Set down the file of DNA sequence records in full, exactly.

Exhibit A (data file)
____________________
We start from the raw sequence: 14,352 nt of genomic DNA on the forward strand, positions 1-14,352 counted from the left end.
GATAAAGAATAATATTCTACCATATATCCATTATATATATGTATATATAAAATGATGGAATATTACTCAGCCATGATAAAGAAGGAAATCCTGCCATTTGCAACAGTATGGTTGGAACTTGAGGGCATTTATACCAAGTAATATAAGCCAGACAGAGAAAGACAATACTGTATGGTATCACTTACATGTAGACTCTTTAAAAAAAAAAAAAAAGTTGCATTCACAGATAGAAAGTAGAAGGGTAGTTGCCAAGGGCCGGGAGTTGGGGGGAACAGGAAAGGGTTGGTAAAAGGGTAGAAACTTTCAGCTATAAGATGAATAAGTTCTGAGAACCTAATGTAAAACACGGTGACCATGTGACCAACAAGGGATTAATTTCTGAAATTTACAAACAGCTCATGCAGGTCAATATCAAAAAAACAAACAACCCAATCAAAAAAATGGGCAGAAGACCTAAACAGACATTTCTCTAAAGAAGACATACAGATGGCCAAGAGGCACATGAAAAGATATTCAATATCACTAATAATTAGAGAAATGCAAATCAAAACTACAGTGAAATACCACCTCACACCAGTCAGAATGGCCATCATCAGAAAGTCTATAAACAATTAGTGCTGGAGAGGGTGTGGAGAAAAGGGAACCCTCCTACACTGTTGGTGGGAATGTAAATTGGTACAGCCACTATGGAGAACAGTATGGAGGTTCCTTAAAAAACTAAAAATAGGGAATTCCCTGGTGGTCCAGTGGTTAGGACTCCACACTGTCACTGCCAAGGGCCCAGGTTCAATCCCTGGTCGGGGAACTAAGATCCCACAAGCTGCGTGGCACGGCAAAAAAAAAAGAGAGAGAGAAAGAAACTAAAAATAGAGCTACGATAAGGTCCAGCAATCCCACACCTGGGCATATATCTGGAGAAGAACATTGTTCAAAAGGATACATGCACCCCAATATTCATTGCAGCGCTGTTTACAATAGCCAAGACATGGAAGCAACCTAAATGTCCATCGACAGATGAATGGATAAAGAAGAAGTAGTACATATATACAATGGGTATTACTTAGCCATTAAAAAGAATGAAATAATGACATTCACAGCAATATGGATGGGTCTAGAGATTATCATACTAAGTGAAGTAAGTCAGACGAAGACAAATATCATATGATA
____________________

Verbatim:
We start from the raw sequence: 14,352 nt of genomic DNA on the forward strand, positions 1-14,352 counted from the left end.
GATAAAGAATAATATTCTACCATATATCCATTATATATATGTATATATAAAATGATGGAATATTACTCAGCCATGATAAAGAAGGAAATCCTGCCATTTGCAACAGTATGGTTGGAACTTGAGGGCATTTATACCAAGTAATATAAGCCAGACAGAGAAAGACAATACTGTATGGTATCACTTACATGTAGACTCTTTAAAAAAAAAAAAAAAGTTGCATTCACAGATAGAAAGTAGAAGGGTAGTTGCCAAGGGCCGGGAGTTGGGGGGAACAGGAAAGGGTTGGTAAAAGGGTAGAAACTTTCAGCTATAAGATGAATAAGTTCTGAGAACCTAATGTAAAACACGGTGACCATGTGACCAACAAGGGATTAATTTCTGAAATTTACAAACAGCTCATGCAGGTCAATATCAAAAAAACAAACAACCCAATCAAAAAAATGGGCAGAAGACCTAAACAGACATTTCTCTAAAGAAGACATACAGATGGCCAAGAGGCACATGAAAAGATATTCAATATCACTAATAATTAGAGAAATGCAAATCAAAACTACAGTGAAATACCACCTCACACCAGTCAGAATGGCCATCATCAGAAAGTCTATAAACAATTAGTGCTGGAGAGGGTGTGGAGAAAAGGGAACCCTCCTACACTGTTGGTGGGAATGTAAATTGGTACAGCCACTATGGAGAACAGTATGGAGGTTCCTTAAAAAACTAAAAATAGGGAATTCCCTGGTGGTCCAGTGGTTAGGACTCCACACTGTCACTGCCAAGGGCCCAGGTTCAATCCCTGGTCGGGGAACTAAGATCCCACAAGCTGCGTGGCACGGCAAAAAAAAAAGAGAGAGAGAAAGAAACTAAAAATAGAGCTACGATAAGGTCCAGCAATCCCACACCTGGGCATATATCTGGAGAAGAACATTGTTCAAAAGGATACATGCACCCCAATATTCATTGCAGCGCTGTTTACAATAGCCAAGACATGGAAGCAACCTAAATGTCCATCGACAGATGAATGGATAAAGAAGAAGTAGTACATATATACAATGGGTATTACTTAGCCATTAAAAAGAATGAAATAATGACATTCACAGCAATATGGATGGGTCTAGAGATTATCATACTAAGTGAAGTAAGTCAGACGAAGACAAATATCATATGATA